Sanders, Clinton, and O’Malley proved throughout the debate that they deserve to move forward. Webb and Chafee? Not so much
The first Democratic Party debate of the 2016 presidential race is over, and one thing is resoundingly clear: Bernie Sanders came away from tonight’s debate with a huge win.
The five candidates faced off on numerous subjects, most notably climate change, immigration, and education. For the most part, the debate was as cordial as one might expect from an early Democratic debate, with Clinton hitting Sanders occasionally, and the other candidates piling up on Clinton every so often, but everyone staying respectful, polite, and grown-up throughout. But each of the candidates did have their moments to shine, as well as their fumbles. In this article, we’ll briefly discuss how each candidate performed, and their strengths and weaknesses throughout the debate.
Bernie Sanders rather easily won this debate, pulling well ahead of Hillary Clinton and Martin O’Malley by staying focused on the issues, driving home his populist message, dodging CNN’s sillier questions, and doing it all without either engaging in cheap mudslinging or falling back on lines of pandering.
Sanders won the biggest applause line of the evening when he came to Hillary Clinton’s defense, blasting the media for focusing so heavily on the Republican-made scandal involving Clinton’s emails. He also got big laughs when he told Hillary that “the American public are sick of hearing about your damn emails,” a line Clinton herself chuckled to.
Overall, Sanders was presidential, energetic, passionate, and fiery. He refused to play CNN’s ratings game, dodging opportunities to lob personal attacks at his opponents and swinging back on topic when even CNN went off the rails.
It isn’t just me who felt Sanders won tonight, either. CNN’s live polling during the debates had Bernie Sanders obliterating Hillary Clinton, 70% to 75% to Clinton’s 10% to 15%, near the close of the debates.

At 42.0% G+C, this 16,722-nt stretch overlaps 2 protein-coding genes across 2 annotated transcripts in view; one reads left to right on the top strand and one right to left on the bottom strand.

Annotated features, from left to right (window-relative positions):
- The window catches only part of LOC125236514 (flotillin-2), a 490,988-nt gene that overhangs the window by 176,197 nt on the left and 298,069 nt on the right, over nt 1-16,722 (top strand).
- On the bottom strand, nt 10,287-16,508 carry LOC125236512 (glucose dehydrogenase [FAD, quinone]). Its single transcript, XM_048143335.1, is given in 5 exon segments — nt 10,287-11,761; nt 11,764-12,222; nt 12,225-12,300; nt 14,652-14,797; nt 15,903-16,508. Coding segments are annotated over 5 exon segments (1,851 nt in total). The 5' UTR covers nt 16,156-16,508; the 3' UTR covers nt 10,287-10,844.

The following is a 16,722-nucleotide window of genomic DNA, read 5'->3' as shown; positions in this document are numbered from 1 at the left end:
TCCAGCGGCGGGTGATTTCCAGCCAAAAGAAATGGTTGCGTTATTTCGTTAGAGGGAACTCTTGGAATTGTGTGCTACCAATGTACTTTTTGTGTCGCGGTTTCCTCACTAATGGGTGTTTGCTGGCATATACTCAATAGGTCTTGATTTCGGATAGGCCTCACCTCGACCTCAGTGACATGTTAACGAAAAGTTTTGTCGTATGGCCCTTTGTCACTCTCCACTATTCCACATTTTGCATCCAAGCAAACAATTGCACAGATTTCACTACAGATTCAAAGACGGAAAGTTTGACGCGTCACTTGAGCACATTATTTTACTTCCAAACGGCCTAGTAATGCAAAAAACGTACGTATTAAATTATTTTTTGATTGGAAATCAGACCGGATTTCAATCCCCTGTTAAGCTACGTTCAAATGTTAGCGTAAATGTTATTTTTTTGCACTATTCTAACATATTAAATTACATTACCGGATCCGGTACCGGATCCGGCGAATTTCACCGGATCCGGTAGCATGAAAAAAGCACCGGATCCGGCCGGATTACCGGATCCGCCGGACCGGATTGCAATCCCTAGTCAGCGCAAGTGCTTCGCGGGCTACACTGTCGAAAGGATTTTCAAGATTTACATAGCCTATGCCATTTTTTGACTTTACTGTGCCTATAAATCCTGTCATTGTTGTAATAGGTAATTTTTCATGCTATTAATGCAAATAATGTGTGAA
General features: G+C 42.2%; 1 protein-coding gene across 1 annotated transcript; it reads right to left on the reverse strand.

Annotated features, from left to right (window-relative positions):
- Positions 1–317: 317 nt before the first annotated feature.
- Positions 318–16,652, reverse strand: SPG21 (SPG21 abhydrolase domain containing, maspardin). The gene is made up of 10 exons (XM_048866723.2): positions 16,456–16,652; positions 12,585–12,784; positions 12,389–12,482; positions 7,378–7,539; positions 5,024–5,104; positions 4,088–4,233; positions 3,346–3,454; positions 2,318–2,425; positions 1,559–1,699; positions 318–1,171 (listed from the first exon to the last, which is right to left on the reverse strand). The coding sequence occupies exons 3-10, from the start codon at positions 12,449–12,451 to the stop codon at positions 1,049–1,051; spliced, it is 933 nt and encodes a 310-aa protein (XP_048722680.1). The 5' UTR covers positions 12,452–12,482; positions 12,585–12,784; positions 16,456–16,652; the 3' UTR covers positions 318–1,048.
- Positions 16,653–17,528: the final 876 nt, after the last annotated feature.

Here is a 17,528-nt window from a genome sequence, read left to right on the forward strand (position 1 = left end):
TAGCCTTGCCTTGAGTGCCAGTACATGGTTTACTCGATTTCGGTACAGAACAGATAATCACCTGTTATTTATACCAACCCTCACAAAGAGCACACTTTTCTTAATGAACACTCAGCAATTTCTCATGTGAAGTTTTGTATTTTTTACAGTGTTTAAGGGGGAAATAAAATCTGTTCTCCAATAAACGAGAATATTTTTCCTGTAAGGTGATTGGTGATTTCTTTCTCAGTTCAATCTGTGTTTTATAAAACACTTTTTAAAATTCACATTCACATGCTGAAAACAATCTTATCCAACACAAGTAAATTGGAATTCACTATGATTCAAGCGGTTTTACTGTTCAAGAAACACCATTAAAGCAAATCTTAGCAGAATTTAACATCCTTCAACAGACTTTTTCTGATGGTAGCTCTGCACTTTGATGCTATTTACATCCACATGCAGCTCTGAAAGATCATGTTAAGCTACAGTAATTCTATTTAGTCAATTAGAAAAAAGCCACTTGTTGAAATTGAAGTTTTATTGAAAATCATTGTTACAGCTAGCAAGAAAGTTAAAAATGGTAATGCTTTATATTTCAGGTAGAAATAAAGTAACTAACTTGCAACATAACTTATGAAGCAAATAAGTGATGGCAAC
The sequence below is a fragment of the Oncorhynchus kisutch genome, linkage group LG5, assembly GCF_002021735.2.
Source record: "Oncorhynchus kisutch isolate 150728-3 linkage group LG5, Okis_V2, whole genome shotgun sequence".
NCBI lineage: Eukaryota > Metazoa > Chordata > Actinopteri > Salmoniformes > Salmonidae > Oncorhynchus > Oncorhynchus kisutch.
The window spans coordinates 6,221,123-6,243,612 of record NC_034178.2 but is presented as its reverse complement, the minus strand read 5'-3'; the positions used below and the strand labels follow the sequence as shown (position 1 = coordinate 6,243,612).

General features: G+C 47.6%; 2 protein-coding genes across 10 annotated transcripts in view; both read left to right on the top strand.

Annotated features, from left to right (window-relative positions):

Hillary Clinton finished in second place, in my opinion anyway, but by a respectable margin. She was easily the most aggressive of the candidates early on, seemingly going after Sanders however she could, but over time, and particularly after Sanders leapt to her defense regarding the email scandal, that aggressive tone subsided.
Clinton spent a good deal of the evening defending her positions against an almost constant onslaught of criticisms that she flip-flops on issues and realigns her beliefs according to polling data, rather than emotional morality. But she did a decent job in that defense, making a point of turning each of those attacks into an opportunity to discuss her platform. She was also the most aggressive candidate in going after Republicans, though much of this came in the form of statements geared toward applause lines, while avoiding serious discussions about how and why the GOP are setting America back.
Like Sanders, Clinton came across as presidential and mature. But she lost tonight’s debate because she lacked a real sense of passion, and failed to deliver any sense of urgency for her platform, which came across as “what Sanders wants, only more complicated.” She came across as overly pragmatic and unwilling to take political risks to ensure a better future for the nation, and that’s probably why she was performing so poorly in the live polls.
If any one candidate stands to gain in a major way from tonight’s debate, it’s Martin O’Malley. The former governor finished in a very close third place by my count, but very well could have won tonight’s debate if he could master the one thing he really falls short in: fire.
O’Malley was the most emotionally passionate of the candidates, nearly finding himself driven to tears as he recounted the story of a family of seven being brutally murdered in Baltimore. But he kept his composure and established himself as a viable leader and a worthy candidate moving forward. Tonight’s debate should genuinely put Martin O’Malley on the 2016 map.
If Lincoln Chafee really wants to contribute to the country, he should quite frankly drop out of the race and endorse either Sanders or Clinton. Chafee utterly failed to make a case for why he should be president, and despite his efforts to pitch himself as a “block of granite,” he couldn’t take tough questions standing up and failed to deliver his ideas in a way that sets him apart from the other candidates. Chafee didn’t even seem vice presidential, let alone presidential… I honestly expected more out of him tonight, but he failed epically to deliver.
From nearly forgetting his daughter’s name, to his constant complaints about CNN being unfair with each candidate’s time, to being the only candidate to say “all lives matter” instead of “black lives matter,” to his awful joke about killing an enemy combatant in Vietnam, Jim Webb came across as a bumbling figure with no legitimate reason to even be on CNN’s stage tonight. He was the most conservative of the candidates, and did more to inadvertently highlight Clinton’s progressiveness by contrast than he did to prove to the American people that he deserves to poll with a whole number. Jim Webb was tonight’s biggest loser, and if he does manage to stay in this race, networks would be wise to give his podium to Lawrence Lessig, a Democratic primary candidate who deserves to be up on that stage a whole lot more than Webb does.